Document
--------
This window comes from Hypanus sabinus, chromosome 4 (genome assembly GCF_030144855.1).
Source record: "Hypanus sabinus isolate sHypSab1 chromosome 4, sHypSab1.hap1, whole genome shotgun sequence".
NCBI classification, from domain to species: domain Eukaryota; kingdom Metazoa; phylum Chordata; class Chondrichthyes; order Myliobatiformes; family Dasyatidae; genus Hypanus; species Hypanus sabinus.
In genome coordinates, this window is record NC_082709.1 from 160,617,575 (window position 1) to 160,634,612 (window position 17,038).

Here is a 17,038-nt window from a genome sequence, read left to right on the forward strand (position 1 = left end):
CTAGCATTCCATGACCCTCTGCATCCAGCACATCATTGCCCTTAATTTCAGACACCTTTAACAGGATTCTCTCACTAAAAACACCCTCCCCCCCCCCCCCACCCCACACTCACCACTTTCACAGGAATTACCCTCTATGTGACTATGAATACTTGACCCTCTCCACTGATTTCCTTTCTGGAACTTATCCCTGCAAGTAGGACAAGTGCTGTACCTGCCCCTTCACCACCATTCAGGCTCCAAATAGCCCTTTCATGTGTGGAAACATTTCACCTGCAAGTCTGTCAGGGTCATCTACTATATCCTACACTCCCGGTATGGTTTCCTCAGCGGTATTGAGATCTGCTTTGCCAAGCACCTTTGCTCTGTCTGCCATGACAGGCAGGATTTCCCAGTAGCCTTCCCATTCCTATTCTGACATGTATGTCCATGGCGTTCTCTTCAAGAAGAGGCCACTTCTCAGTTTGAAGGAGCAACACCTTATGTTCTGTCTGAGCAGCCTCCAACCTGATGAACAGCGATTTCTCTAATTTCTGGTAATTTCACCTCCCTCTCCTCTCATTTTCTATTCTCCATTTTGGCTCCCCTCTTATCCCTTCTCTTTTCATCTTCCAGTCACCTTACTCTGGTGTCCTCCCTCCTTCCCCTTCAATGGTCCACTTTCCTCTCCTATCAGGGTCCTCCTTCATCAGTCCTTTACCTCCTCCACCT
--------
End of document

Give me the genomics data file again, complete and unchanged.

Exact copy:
This window comes from Hypanus sabinus, chromosome 4 (genome assembly GCF_030144855.1).
Source record: "Hypanus sabinus isolate sHypSab1 chromosome 4, sHypSab1.hap1, whole genome shotgun sequence".
NCBI classification, from domain to species: domain Eukaryota; kingdom Metazoa; phylum Chordata; class Chondrichthyes; order Myliobatiformes; family Dasyatidae; genus Hypanus; species Hypanus sabinus.
In genome coordinates, this window is record NC_082709.1 from 160,617,575 (window position 1) to 160,634,612 (window position 17,038).

Here is a 17,038-nt window from a genome sequence, read left to right on the forward strand (position 1 = left end):
CTAGCATTCCATGACCCTCTGCATCCAGCACATCATTGCCCTTAATTTCAGACACCTTTAACAGGATTCTCTCACTAAAAACACCCTCCCCCCCCCCCCCACCCCACACTCACCACTTTCACAGGAATTACCCTCTATGTGACTATGAATACTTGACCCTCTCCACTGATTTCCTTTCTGGAACTTATCCCTGCAAGTAGGACAAGTGCTGTACCTGCCCCTTCACCACCATTCAGGCTCCAAATAGCCCTTTCATGTGTGGAAACATTTCACCTGCAAGTCTGTCAGGGTCATCTACTATATCCTACACTCCCGGTATGGTTTCCTCAGCGGTATTGAGATCTGCTTTGCCAAGCACCTTTGCTCTGTCTGCCATGACAGGCAGGATTTCCCAGTAGCCTTCCCATTCCTATTCTGACATGTATGTCCATGGCGTTCTCTTCAAGAAGAGGCCACTTCTCAGTTTGAAGGAGCAACACCTTATGTTCTGTCTGAGCAGCCTCCAACCTGATGAACAGCGATTTCTCTAATTTCTGGTAATTTCACCTCCCTCTCCTCTCATTTTCTATTCTCCATTTTGGCTCCCCTCTTATCCCTTCTCTTTTCATCTTCCAGTCACCTTACTCTGGTGTCCTCCCTCCTTCCCCTTCAATGGTCCACTTTCCTCTCCTATCAGGGTCCTCCTTCATCAGTCCTTTACCTCCTCCACCT